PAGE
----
EXT extensions are a class between the two. They are not proprietary extensions, and in many cases were created through collaboration among ARB members. Yet at the same time, they are not blessed by the ARB. Historically, EXT extensions have been used as test beds for functionality and APIs, to ensure that the API is reasonable before promoting the feature to OpenGL core or to an ARB extension.

The GL_TEXTURE_MAX_ANISOTROPY_EXT enumerator is part of the EXT_texture_filter_anisotropic extension. Since it is an extension rather than core functionality, it is usually necessary for the user to detect if the extension is available and only use it if it was. If you look through the tutorial code, you will find no code that does this test.

The reason for that is simply a lack of need. The extension itself dates back to the GeForce 256 (not the GeForce 250GT; the original GeForce), way back in 1999. Virtually all GPUs since then have implemented anisotropic filtering and exposed it through this extension. That is why the tutorial does not bother to check for the presence of this extension; if your hardware can run these tutorials, then it exposes the extension.

If it is so ubiquitous, why has the ARB not adopted the functionality into core OpenGL? Why must anisotropic filtering be an extension that is de facto guaranteed but not technically part of OpenGL? This is because OpenGL must be Open.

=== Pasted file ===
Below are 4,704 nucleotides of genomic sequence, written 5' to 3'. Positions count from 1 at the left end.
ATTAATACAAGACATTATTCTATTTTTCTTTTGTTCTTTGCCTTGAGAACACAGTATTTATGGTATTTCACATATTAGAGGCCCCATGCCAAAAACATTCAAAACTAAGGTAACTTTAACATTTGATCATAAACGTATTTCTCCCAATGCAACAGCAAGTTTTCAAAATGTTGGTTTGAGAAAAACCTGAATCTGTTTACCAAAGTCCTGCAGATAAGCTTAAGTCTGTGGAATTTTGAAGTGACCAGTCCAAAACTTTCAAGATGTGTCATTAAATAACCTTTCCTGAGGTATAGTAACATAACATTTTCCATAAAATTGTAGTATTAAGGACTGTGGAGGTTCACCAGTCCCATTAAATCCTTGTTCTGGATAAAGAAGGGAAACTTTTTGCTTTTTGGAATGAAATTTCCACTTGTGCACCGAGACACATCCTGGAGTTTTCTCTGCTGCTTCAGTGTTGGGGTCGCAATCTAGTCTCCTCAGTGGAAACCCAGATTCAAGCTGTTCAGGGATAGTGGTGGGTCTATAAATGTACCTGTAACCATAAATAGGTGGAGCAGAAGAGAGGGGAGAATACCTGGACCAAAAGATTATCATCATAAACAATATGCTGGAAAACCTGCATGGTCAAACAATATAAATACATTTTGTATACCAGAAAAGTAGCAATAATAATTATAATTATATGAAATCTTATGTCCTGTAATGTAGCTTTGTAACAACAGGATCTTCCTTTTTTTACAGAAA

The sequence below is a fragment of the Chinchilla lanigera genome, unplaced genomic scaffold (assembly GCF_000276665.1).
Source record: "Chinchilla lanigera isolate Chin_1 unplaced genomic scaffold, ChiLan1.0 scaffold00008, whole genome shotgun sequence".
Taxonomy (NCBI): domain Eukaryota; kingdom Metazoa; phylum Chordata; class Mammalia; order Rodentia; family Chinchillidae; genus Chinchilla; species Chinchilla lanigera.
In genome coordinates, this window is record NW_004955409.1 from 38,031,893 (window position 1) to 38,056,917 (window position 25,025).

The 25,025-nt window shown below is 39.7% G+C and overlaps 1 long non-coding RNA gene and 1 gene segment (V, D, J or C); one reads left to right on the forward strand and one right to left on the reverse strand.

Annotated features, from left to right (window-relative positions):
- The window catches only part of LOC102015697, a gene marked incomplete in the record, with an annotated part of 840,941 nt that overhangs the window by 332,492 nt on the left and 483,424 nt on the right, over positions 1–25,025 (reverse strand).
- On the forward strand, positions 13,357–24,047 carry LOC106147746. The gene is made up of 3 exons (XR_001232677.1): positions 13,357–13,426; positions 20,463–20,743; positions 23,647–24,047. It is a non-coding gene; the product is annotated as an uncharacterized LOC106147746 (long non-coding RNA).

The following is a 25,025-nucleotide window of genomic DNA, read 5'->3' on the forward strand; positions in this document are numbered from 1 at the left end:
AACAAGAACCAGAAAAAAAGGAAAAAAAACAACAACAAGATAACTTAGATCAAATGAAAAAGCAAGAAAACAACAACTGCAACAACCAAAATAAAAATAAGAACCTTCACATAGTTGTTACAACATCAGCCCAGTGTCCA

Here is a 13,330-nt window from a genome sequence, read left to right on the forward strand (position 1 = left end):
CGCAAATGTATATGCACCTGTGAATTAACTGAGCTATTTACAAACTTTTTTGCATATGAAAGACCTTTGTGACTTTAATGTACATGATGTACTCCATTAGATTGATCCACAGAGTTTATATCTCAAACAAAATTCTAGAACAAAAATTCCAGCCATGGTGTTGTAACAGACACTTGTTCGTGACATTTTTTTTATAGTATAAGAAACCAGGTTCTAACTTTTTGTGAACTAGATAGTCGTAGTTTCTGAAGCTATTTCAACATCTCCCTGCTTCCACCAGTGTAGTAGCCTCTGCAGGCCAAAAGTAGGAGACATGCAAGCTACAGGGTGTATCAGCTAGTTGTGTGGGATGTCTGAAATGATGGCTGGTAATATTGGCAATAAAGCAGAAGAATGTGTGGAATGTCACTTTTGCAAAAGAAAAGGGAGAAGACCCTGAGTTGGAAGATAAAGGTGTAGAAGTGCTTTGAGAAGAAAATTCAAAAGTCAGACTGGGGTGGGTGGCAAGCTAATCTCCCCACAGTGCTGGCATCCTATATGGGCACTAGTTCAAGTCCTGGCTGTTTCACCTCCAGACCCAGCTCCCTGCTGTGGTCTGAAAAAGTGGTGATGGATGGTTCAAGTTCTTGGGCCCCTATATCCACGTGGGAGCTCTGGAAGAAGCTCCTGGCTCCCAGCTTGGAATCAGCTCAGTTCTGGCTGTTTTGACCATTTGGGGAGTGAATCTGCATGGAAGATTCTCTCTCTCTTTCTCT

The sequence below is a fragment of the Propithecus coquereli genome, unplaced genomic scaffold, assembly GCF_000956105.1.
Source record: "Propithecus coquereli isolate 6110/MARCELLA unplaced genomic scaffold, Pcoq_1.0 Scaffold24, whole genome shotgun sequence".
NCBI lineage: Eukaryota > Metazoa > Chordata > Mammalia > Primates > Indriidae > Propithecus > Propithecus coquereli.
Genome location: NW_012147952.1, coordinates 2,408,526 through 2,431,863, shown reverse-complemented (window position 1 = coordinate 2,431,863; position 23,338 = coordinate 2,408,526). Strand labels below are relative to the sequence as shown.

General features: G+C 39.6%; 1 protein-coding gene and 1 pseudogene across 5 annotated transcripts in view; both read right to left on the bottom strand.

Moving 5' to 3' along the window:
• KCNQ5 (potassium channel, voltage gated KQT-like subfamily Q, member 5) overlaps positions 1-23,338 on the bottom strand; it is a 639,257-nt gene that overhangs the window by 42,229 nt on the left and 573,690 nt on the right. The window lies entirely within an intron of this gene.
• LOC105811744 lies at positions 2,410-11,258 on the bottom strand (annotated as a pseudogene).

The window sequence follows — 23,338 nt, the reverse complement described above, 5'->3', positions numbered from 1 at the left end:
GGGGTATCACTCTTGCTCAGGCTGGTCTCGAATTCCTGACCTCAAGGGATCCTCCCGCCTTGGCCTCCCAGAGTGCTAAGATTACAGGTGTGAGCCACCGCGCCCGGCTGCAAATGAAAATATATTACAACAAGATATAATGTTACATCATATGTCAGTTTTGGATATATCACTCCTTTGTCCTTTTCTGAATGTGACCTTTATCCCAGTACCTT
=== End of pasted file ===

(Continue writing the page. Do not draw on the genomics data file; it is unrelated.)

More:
The Open in OpenGL refers to the availability of the specification, but also to the ability for anyone to implement it. As it turns out, anisotropic filtering has intellectual property issues associated with it. If it were adopted into the core, then core OpenGL would not be able to be implemented without licensing the technology from the holder of the IP. It is not a proprietary extension because none of the ARB members have the IP; it is held by a third party.

Therefore, you may assume that anisotropic filtering is available through OpenGL. But it is technically an extension.